Gartner, the worlds leading IT firm, recently released a report indicating that by 2015, almost 50 percent of all companies will have some fort of IT either in place or in development that will provide support for disabled employees. This prediction is based on a recent trend of government regulations and the desire to protect aging employees with various mobility issues.
So how can we get there in such a short period of time? Well, here’s a few bits of information to show you just how quickly the movement to help disabled employees is growing.
The Pentagon houses the Computer/Electronic Accommodations Program (CAP), which is consistently working on hew assistive technologies geared towards making the workplace more accommodating to those with disabilities. Once a relatively small program, CAP has expanded its reach, now working with nearly 70 federal organizations.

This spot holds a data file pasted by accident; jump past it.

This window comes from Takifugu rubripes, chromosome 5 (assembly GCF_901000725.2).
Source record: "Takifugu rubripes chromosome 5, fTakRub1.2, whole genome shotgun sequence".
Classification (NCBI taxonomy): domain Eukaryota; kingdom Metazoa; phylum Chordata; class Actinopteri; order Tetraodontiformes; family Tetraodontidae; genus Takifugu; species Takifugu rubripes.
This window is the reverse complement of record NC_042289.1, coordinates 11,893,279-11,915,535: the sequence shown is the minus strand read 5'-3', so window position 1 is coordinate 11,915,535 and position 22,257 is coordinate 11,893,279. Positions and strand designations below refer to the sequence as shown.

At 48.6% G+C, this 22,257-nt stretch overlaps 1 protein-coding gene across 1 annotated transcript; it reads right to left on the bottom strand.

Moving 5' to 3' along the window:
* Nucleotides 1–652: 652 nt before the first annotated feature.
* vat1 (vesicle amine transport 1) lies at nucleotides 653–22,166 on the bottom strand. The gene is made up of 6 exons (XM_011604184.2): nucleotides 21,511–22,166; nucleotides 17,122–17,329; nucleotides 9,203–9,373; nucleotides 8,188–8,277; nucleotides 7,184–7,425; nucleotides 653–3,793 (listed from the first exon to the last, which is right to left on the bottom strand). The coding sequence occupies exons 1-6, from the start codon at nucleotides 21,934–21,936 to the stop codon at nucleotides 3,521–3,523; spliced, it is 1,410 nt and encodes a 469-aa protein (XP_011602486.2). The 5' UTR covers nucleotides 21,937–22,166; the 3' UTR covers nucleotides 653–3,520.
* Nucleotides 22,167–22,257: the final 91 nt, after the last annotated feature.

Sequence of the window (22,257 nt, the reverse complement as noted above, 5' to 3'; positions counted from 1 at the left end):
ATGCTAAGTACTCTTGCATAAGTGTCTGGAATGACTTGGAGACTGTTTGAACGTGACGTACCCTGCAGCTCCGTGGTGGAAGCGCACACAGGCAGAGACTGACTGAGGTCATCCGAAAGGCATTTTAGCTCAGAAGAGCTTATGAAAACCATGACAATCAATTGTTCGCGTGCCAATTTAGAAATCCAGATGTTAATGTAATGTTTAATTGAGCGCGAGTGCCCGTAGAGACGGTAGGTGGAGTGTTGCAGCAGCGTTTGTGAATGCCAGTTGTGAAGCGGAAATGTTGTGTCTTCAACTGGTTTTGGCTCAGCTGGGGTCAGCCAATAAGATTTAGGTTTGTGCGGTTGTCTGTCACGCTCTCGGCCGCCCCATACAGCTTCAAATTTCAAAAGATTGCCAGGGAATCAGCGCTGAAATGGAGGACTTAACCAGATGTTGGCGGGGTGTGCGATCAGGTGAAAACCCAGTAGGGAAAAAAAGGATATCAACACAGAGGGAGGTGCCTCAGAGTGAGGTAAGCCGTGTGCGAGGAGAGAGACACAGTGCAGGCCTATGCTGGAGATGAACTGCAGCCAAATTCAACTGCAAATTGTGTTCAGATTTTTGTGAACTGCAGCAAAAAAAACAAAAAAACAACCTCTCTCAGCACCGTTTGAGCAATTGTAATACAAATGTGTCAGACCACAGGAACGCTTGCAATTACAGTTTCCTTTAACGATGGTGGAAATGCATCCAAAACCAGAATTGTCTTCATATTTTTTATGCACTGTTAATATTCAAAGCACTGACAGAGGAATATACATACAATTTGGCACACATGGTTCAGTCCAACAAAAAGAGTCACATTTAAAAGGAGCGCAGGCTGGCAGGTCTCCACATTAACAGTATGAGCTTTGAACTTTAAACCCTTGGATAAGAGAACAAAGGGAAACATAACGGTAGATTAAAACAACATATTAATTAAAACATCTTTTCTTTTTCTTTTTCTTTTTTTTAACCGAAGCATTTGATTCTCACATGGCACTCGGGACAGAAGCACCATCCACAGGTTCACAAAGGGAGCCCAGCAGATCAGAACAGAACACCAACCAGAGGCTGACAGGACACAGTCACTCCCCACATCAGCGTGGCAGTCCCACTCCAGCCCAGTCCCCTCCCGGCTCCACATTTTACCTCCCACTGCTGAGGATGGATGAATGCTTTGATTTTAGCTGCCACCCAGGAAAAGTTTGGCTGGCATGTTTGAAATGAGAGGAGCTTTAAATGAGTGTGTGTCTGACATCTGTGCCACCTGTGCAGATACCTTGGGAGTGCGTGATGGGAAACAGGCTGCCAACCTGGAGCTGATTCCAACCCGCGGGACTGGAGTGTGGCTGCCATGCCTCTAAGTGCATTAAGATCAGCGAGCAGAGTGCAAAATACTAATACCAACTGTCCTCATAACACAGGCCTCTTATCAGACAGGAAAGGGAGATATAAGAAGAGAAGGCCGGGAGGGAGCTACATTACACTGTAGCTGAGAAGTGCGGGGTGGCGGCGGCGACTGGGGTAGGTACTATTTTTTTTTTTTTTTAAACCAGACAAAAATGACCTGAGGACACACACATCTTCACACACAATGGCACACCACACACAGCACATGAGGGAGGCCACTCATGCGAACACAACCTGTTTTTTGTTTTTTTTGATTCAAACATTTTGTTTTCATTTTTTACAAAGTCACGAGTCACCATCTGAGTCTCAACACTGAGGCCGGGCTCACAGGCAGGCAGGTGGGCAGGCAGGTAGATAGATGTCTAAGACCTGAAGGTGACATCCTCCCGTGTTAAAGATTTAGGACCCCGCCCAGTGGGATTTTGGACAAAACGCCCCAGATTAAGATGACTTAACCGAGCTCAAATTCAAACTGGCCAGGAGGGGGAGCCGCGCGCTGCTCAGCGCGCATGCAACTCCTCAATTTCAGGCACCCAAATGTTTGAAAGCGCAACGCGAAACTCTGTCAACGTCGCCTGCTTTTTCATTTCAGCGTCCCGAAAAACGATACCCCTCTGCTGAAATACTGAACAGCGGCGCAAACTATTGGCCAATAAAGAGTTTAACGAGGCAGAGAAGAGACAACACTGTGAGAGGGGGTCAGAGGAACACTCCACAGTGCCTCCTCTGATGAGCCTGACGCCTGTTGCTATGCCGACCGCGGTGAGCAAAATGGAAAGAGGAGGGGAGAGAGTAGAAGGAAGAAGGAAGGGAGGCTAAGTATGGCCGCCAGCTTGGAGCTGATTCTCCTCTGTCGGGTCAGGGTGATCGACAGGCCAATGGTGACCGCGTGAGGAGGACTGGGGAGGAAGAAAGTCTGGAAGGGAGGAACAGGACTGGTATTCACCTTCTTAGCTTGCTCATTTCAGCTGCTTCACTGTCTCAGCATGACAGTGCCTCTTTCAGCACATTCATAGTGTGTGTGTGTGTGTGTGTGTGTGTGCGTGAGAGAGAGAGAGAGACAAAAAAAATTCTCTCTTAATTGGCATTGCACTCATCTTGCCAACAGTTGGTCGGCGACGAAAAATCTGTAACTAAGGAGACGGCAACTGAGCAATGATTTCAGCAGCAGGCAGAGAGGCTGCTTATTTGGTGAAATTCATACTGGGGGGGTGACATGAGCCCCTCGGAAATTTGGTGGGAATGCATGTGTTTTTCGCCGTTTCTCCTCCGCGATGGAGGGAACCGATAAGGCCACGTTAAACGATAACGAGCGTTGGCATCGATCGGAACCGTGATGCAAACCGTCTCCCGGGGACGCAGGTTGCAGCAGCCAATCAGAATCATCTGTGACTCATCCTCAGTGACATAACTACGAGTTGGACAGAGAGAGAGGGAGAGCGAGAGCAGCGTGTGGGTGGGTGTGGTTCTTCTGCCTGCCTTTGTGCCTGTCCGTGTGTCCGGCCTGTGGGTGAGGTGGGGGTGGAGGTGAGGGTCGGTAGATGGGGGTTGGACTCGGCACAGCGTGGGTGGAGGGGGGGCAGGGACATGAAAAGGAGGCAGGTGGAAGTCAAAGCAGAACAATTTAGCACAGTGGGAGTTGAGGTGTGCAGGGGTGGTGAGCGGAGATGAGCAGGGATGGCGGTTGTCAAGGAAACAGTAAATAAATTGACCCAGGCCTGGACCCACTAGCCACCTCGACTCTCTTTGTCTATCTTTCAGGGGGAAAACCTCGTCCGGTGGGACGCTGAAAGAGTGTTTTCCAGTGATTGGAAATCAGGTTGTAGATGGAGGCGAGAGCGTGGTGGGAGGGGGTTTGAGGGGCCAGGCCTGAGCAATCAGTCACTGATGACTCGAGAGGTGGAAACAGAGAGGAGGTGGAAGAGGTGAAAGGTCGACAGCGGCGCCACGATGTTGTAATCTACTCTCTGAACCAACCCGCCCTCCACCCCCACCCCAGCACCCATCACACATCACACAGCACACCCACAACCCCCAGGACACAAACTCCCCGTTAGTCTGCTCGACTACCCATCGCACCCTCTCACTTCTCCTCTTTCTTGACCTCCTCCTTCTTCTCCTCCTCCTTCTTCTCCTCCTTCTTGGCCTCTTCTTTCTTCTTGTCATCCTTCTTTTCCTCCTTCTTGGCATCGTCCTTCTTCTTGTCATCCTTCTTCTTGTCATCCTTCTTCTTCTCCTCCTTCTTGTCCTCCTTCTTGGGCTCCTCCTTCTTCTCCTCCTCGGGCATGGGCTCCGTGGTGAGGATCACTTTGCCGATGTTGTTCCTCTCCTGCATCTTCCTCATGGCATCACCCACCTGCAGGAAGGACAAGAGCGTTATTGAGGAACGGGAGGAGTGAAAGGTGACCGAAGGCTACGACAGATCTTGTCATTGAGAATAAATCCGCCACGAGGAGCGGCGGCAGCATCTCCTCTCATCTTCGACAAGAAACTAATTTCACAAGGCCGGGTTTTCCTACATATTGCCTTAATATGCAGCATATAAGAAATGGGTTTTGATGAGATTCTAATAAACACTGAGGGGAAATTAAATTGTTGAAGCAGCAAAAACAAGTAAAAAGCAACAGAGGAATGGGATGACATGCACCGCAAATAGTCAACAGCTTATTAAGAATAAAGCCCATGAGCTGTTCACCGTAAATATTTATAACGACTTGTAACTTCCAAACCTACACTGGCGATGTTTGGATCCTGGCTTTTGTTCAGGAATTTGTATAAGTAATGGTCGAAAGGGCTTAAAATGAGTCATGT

Most organizations believe it’s not enough to simply offer jobs to those with disabilities. Once hired, those individuals have issues accessing things like online application systems, e-learning platforms, time sheets and so on. A great deal of accessible solutions that are being created deal with not just large breakthrough ideas, but some of the more basic everyday needs such as these.
While there are organizations like CAP constantly trying to make advances, it really all comes down to employer response. It is the employer’s responsibility to not only recruit employees with disabilities, but also to keep them comfortable. This can start with one of several steps, including but not limited to:
• Partnering with disability-related organizations.
• Post job-listings on disability-related websites and publications
• Provide literature or representatives at disability-related job fairs. With such advancements on the horizon, it becomes a bit easier to reasonably see these changes taking place within a year or so.
What are some ways you have seen technology and IT making advances for those with disabilities?